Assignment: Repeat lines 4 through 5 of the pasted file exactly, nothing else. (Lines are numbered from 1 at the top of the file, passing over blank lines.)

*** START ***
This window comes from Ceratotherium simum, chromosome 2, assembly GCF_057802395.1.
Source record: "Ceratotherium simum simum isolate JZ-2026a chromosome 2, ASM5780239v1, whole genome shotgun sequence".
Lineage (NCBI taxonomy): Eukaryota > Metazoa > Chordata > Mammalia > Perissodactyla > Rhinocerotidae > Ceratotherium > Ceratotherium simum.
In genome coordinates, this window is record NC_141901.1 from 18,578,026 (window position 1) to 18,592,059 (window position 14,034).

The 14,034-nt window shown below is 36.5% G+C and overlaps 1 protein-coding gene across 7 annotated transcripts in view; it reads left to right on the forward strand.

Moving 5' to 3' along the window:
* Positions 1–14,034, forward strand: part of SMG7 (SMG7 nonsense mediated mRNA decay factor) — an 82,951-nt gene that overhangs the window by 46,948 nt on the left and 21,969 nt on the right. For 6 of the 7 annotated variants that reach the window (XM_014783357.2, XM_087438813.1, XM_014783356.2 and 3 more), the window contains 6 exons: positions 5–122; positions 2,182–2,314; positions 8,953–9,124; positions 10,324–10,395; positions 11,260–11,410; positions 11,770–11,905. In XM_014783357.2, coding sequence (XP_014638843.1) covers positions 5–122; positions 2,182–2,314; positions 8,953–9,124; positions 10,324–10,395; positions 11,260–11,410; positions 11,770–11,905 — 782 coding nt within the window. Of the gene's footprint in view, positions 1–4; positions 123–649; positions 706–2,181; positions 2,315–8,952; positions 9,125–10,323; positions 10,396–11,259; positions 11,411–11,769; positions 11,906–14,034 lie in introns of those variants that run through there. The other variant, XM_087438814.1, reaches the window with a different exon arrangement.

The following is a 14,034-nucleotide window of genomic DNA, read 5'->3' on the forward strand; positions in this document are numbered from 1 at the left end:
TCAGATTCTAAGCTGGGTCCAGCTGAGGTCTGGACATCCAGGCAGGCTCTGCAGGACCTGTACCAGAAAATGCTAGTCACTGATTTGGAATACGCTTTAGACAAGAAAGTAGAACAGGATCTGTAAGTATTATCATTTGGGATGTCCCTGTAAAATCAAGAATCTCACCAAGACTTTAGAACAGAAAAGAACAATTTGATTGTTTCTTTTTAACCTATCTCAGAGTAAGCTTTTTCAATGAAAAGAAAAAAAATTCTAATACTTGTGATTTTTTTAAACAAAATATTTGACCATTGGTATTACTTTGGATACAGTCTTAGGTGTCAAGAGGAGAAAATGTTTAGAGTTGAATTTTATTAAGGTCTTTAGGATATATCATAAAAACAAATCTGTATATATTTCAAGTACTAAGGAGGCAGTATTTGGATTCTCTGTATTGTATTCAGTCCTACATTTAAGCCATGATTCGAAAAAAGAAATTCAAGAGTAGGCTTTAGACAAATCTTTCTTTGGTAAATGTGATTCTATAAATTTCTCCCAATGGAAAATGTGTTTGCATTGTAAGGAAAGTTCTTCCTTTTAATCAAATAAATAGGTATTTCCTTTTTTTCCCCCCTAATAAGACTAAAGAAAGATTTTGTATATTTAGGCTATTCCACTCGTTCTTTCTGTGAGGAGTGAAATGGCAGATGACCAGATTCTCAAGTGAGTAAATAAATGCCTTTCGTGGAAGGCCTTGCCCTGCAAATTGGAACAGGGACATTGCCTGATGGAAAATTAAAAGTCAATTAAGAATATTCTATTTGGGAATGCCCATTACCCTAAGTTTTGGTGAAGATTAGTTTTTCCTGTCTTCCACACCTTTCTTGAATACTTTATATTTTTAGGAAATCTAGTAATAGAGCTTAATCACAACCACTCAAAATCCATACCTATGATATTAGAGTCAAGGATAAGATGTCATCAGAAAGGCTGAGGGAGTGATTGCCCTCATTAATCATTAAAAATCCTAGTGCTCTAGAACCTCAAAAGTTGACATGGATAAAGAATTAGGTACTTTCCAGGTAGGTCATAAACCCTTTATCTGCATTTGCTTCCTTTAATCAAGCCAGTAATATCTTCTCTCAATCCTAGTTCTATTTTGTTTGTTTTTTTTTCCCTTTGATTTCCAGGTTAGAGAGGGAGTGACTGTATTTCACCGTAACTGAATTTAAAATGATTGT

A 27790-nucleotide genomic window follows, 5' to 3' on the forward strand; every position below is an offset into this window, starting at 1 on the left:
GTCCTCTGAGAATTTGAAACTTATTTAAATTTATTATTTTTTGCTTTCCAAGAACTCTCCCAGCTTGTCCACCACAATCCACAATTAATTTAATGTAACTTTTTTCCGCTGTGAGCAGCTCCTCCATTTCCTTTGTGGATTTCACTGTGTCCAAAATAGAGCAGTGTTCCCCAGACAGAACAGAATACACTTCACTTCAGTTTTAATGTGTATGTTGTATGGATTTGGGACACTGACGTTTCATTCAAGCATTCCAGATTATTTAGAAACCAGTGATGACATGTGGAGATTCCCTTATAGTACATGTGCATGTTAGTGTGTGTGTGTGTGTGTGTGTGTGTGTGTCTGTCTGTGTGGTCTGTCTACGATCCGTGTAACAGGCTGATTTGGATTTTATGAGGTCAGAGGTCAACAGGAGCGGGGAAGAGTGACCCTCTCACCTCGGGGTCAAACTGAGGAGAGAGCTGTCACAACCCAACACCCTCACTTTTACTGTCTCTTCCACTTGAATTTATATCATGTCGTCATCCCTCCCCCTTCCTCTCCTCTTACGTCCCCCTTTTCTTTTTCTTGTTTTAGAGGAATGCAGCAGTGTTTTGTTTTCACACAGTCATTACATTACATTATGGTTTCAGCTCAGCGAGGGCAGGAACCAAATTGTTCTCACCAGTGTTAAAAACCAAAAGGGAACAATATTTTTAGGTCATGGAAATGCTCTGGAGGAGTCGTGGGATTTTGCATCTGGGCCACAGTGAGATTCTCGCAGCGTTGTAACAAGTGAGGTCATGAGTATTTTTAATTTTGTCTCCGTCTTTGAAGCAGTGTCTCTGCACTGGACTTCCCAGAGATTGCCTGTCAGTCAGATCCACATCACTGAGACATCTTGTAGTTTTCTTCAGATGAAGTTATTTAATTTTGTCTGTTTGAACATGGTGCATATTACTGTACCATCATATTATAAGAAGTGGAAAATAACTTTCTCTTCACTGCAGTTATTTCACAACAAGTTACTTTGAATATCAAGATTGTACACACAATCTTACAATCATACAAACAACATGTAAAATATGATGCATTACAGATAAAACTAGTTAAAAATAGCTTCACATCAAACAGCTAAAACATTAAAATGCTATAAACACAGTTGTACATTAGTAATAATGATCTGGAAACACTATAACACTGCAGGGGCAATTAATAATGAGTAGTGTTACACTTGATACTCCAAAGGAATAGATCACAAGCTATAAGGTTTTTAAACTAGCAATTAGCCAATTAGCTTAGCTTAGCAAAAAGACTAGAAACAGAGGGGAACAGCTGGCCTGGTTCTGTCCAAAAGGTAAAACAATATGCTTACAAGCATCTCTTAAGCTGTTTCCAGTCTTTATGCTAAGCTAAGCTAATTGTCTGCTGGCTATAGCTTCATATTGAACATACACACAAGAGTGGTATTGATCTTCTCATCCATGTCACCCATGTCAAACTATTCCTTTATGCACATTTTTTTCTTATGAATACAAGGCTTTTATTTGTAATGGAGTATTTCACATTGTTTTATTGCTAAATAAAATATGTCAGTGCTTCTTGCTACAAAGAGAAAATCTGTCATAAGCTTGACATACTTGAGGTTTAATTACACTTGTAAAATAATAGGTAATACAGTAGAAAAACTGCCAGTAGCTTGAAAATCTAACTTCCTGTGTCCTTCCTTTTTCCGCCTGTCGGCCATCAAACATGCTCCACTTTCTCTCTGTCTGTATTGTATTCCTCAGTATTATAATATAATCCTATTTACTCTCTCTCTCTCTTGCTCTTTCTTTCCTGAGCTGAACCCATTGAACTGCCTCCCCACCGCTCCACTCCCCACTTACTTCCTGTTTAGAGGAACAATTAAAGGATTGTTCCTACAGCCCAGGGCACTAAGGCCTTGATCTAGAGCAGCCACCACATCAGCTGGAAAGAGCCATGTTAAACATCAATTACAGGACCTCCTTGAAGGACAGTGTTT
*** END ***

In genome coordinates, this window is record NC_141901.1 from 18,578,026 (window position 1) to 18,592,059 (window position 14,034).

The 14,034-nt window shown below is 36.5% G+C and overlaps 1 protein-coding gene across 7 annotated transcripts in view; it reads left to right on the forward strand.